Last Updated on September 19, 2017
For today’s youth, social media is a natural integration of their life. In this roundup of education insights, we explore how social media extends far beyond the screen and into the classroom.
Spectacles are still in the playful, experimental phase in higher ed. “The hands-free nature and ‘first-person perspective’ of Spectacles is what made them so compelling. We can capture moments of students testing out a motor sports vehicle or an excavator robot,” a higher ed social media admin explains to University Business.
“Pediatrician Priscilla Chan and Facebook founder and CEO Mark Zuckerberg are gearing up to invest hundreds of millions of dollars a year in a new vision of ‘whole-child personalized learning.’” Edweek explores how this initiative will dramatically expand the scope and scale of efforts to provide every student with a customized education.”
The key to resourcing your institutional social media effort is to lean hard towards integration. Inside Higher Ed highlights how Gettysburg College’s social media reach expanded to 6.4 million, up from 2.5 million in just two years.
The key to providing the right digital environment? Well-trained, fully-engaged staff who can design and deliver courses with technology embedded in them. The Guardian further explores this approach, which fosters a climate of digital fluency that diffuses throughout the university, from students to chancellors and everyone in between.
5. Move over content, the learning experience is key: 3 ways educators can prioritize experiential learning.
“A more just society could be created through education. We must be willing to move beyond just content, whether we are faculty, deans, instructional designers, or executive leaders. It is time to shift our collective focus to the learning experience for the students we serve,” explains Education Dive.
“The explosion of smartphones and social media apps puts the online world at the fingertips of younger and younger children.” Education Week sits down with two middle-schoolers learn how and why they use social media.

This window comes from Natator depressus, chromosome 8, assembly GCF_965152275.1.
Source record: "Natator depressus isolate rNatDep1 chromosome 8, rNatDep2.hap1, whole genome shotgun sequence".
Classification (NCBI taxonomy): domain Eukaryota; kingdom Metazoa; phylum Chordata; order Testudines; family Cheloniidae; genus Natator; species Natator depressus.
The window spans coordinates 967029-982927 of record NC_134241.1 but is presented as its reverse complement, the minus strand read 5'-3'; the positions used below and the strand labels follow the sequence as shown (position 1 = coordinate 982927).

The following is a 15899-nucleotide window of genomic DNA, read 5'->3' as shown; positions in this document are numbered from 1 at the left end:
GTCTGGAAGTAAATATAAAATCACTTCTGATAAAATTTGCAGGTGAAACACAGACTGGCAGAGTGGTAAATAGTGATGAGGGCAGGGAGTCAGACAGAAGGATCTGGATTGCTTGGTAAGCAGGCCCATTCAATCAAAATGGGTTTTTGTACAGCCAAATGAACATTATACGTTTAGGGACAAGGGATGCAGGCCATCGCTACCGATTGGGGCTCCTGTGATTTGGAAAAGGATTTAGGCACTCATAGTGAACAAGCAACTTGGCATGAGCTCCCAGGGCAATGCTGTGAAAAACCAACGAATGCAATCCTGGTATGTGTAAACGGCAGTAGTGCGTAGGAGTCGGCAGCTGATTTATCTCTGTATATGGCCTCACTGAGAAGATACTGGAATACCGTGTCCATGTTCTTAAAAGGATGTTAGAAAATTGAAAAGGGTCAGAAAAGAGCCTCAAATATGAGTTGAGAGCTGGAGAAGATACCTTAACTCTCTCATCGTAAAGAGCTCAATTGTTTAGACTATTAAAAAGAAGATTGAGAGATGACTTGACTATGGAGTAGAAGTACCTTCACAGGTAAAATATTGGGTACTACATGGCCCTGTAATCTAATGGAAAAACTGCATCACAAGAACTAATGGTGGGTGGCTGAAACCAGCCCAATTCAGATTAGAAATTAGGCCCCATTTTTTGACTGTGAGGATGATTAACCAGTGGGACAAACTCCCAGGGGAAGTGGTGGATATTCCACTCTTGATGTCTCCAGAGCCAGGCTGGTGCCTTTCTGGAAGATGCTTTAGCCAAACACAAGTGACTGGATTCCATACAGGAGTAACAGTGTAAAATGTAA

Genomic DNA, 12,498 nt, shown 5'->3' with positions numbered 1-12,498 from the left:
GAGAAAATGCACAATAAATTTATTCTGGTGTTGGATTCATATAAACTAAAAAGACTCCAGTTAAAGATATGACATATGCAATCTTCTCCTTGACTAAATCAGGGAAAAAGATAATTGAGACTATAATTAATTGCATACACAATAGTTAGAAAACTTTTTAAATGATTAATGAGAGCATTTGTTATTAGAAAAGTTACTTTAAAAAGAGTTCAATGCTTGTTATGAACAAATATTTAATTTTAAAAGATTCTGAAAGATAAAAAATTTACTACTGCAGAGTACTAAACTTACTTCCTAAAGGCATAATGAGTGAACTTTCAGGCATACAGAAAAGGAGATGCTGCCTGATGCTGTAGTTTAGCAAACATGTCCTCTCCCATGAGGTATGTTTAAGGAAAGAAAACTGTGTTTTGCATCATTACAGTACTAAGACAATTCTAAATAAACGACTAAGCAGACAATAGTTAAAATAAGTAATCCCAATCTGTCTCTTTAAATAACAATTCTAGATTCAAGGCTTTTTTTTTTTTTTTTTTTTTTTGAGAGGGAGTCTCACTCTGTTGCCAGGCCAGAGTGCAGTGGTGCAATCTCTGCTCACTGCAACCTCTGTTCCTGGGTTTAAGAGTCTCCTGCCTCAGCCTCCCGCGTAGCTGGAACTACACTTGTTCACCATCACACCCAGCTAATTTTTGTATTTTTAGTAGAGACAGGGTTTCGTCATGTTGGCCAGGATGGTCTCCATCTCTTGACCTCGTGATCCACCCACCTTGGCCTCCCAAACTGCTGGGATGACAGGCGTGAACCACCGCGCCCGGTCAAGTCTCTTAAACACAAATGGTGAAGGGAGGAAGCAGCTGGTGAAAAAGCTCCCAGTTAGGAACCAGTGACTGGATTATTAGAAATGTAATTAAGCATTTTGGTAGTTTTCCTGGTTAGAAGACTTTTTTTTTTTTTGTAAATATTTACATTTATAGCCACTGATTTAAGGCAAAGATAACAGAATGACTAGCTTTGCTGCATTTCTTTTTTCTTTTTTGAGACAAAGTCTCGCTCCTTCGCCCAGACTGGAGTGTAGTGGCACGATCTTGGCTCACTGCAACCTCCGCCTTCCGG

How are school administrators keeping tabs on posts without violating free speech and privacy rights? PBS NewsHour and Education Week speak to students, administrators, and police in Arizona to see how one high school is handling this situation.
The Independent details new evidence from independent studies on the effects of technology on young people, revealing that using social media helps children to develop their social skills, collaborate better with peers, and access help and emotional support more easily.
For second graders, video selfies of themselves reading leads to increased understanding of the story’s characters and how those characters resolve problems. “The selfie helps them add more detail about the reading passage and helps them reflect that in their writing.” explains District Administration.
“The possibilities for social media in education are exciting. Universities don’t even need to convince students of the value of social media – the students have already been won over, so it makes sense to talk to them in the online world they already spend most of their time inhabiting,” highlights BBC.
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